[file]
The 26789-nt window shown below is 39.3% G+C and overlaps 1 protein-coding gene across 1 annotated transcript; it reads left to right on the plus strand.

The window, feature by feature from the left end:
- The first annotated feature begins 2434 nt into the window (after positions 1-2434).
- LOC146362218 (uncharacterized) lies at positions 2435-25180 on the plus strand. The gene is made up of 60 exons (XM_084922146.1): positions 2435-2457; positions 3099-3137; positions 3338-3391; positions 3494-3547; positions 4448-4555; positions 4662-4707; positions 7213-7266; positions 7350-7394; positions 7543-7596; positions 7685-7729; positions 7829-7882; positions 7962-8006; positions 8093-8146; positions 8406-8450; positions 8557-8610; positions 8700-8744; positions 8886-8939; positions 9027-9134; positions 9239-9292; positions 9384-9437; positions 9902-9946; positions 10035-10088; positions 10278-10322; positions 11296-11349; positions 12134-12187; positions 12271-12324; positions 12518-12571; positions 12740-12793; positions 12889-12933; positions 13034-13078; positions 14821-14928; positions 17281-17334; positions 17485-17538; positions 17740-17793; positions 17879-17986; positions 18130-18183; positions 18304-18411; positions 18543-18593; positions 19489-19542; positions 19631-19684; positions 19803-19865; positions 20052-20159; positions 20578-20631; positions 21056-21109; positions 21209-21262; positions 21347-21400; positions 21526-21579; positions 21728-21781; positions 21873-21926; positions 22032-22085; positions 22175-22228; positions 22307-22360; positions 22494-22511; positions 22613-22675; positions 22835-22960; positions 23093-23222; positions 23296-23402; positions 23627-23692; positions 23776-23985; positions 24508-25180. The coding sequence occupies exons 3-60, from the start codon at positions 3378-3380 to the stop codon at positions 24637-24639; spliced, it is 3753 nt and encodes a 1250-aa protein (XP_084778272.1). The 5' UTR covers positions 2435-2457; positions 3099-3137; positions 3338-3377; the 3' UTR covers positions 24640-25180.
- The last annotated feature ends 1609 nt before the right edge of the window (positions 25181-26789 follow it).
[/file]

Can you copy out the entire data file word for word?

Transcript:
The 26789-nt window shown below is 39.3% G+C and overlaps 1 protein-coding gene across 1 annotated transcript; it reads left to right on the plus strand.

The window, feature by feature from the left end:
- The first annotated feature begins 2434 nt into the window (after positions 1-2434).
- LOC146362218 (uncharacterized) lies at positions 2435-25180 on the plus strand. The gene is made up of 60 exons (XM_084922146.1): positions 2435-2457; positions 3099-3137; positions 3338-3391; positions 3494-3547; positions 4448-4555; positions 4662-4707; positions 7213-7266; positions 7350-7394; positions 7543-7596; positions 7685-7729; positions 7829-7882; positions 7962-8006; positions 8093-8146; positions 8406-8450; positions 8557-8610; positions 8700-8744; positions 8886-8939; positions 9027-9134; positions 9239-9292; positions 9384-9437; positions 9902-9946; positions 10035-10088; positions 10278-10322; positions 11296-11349; positions 12134-12187; positions 12271-12324; positions 12518-12571; positions 12740-12793; positions 12889-12933; positions 13034-13078; positions 14821-14928; positions 17281-17334; positions 17485-17538; positions 17740-17793; positions 17879-17986; positions 18130-18183; positions 18304-18411; positions 18543-18593; positions 19489-19542; positions 19631-19684; positions 19803-19865; positions 20052-20159; positions 20578-20631; positions 21056-21109; positions 21209-21262; positions 21347-21400; positions 21526-21579; positions 21728-21781; positions 21873-21926; positions 22032-22085; positions 22175-22228; positions 22307-22360; positions 22494-22511; positions 22613-22675; positions 22835-22960; positions 23093-23222; positions 23296-23402; positions 23627-23692; positions 23776-23985; positions 24508-25180. The coding sequence occupies exons 3-60, from the start codon at positions 3378-3380 to the stop codon at positions 24637-24639; spliced, it is 3753 nt and encodes a 1250-aa protein (XP_084778272.1). The 5' UTR covers positions 2435-2457; positions 3099-3137; positions 3338-3377; the 3' UTR covers positions 24640-25180.
- The last annotated feature ends 1609 nt before the right edge of the window (positions 25181-26789 follow it).